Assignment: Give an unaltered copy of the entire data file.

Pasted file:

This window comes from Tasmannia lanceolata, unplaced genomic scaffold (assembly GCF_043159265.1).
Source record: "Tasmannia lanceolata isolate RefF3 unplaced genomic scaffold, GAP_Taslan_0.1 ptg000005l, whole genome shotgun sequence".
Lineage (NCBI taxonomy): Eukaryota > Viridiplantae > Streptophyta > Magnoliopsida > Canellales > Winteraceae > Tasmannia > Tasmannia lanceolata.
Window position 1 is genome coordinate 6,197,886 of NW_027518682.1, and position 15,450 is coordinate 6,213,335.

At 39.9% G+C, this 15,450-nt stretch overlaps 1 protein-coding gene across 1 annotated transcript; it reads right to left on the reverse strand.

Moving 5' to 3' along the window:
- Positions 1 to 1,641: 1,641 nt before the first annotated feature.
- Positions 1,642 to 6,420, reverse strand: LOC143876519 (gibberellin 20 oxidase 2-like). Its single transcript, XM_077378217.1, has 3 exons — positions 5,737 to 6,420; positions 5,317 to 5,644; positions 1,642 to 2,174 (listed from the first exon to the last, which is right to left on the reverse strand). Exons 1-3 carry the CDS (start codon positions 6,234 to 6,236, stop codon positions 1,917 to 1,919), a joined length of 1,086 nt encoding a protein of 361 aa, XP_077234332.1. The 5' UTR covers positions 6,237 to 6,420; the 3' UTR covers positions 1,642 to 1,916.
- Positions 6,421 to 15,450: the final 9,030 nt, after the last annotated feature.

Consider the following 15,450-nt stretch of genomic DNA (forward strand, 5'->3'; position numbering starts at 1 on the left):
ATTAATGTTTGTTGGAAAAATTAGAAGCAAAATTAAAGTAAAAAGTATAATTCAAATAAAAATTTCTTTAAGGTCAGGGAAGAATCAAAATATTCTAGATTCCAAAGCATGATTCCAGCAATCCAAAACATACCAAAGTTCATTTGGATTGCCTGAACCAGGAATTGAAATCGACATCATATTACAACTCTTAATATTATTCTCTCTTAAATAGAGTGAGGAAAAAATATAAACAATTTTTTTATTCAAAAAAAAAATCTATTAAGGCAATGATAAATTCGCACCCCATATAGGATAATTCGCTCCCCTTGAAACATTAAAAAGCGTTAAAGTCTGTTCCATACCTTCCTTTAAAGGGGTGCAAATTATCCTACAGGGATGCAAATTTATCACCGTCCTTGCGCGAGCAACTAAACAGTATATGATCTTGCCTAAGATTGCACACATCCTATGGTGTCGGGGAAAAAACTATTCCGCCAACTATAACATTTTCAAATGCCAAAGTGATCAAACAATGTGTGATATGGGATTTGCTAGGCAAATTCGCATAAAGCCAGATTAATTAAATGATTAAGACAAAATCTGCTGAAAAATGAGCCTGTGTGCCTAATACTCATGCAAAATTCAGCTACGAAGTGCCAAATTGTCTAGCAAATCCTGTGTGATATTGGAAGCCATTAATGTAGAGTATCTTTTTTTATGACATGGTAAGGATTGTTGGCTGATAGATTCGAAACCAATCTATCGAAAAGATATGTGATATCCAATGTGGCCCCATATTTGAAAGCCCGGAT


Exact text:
This window comes from Tasmannia lanceolata, unplaced genomic scaffold (assembly GCF_043159265.1).
Source record: "Tasmannia lanceolata isolate RefF3 unplaced genomic scaffold, GAP_Taslan_0.1 ptg000005l, whole genome shotgun sequence".
Lineage (NCBI taxonomy): Eukaryota > Viridiplantae > Streptophyta > Magnoliopsida > Canellales > Winteraceae > Tasmannia > Tasmannia lanceolata.
Window position 1 is genome coordinate 6,197,886 of NW_027518682.1, and position 15,450 is coordinate 6,213,335.

At 39.9% G+C, this 15,450-nt stretch overlaps 1 protein-coding gene across 1 annotated transcript; it reads right to left on the reverse strand.

Moving 5' to 3' along the window:
- Positions 1 to 1,641: 1,641 nt before the first annotated feature.
- Positions 1,642 to 6,420, reverse strand: LOC143876519 (gibberellin 20 oxidase 2-like). Its single transcript, XM_077378217.1, has 3 exons — positions 5,737 to 6,420; positions 5,317 to 5,644; positions 1,642 to 2,174 (listed from the first exon to the last, which is right to left on the reverse strand). Exons 1-3 carry the CDS (start codon positions 6,234 to 6,236, stop codon positions 1,917 to 1,919), a joined length of 1,086 nt encoding a protein of 361 aa, XP_077234332.1. The 5' UTR covers positions 6,237 to 6,420; the 3' UTR covers positions 1,642 to 1,916.
- Positions 6,421 to 15,450: the final 9,030 nt, after the last annotated feature.

Consider the following 15,450-nt stretch of genomic DNA (forward strand, 5'->3'; position numbering starts at 1 on the left):
ATTAATGTTTGTTGGAAAAATTAGAAGCAAAATTAAAGTAAAAAGTATAATTCAAATAAAAATTTCTTTAAGGTCAGGGAAGAATCAAAATATTCTAGATTCCAAAGCATGATTCCAGCAATCCAAAACATACCAAAGTTCATTTGGATTGCCTGAACCAGGAATTGAAATCGACATCATATTACAACTCTTAATATTATTCTCTCTTAAATAGAGTGAGGAAAAAATATAAACAATTTTTTTATTCAAAAAAAAAATCTATTAAGGCAATGATAAATTCGCACCCCATATAGGATAATTCGCTCCCCTTGAAACATTAAAAAGCGTTAAAGTCTGTTCCATACCTTCCTTTAAAGGGGTGCAAATTATCCTACAGGGATGCAAATTTATCACCGTCCTTGCGCGAGCAACTAAACAGTATATGATCTTGCCTAAGATTGCACACATCCTATGGTGTCGGGGAAAAAACTATTCCGCCAACTATAACATTTTCAAATGCCAAAGTGATCAAACAATGTGTGATATGGGATTTGCTAGGCAAATTCGCATAAAGCCAGATTAATTAAATGATTAAGACAAAATCTGCTGAAAAATGAGCCTGTGTGCCTAATACTCATGCAAAATTCAGCTACGAAGTGCCAAATTGTCTAGCAAATCCTGTGTGATATTGGAAGCCATTAATGTAGAGTATCTTTTTTTATGACATGGTAAGGATTGTTGGCTGATAGATTCGAAACCAATCTATCGAAAAGATATGTGATATCCAATGTGGCCCCATATTTGAAAGCCCGGAT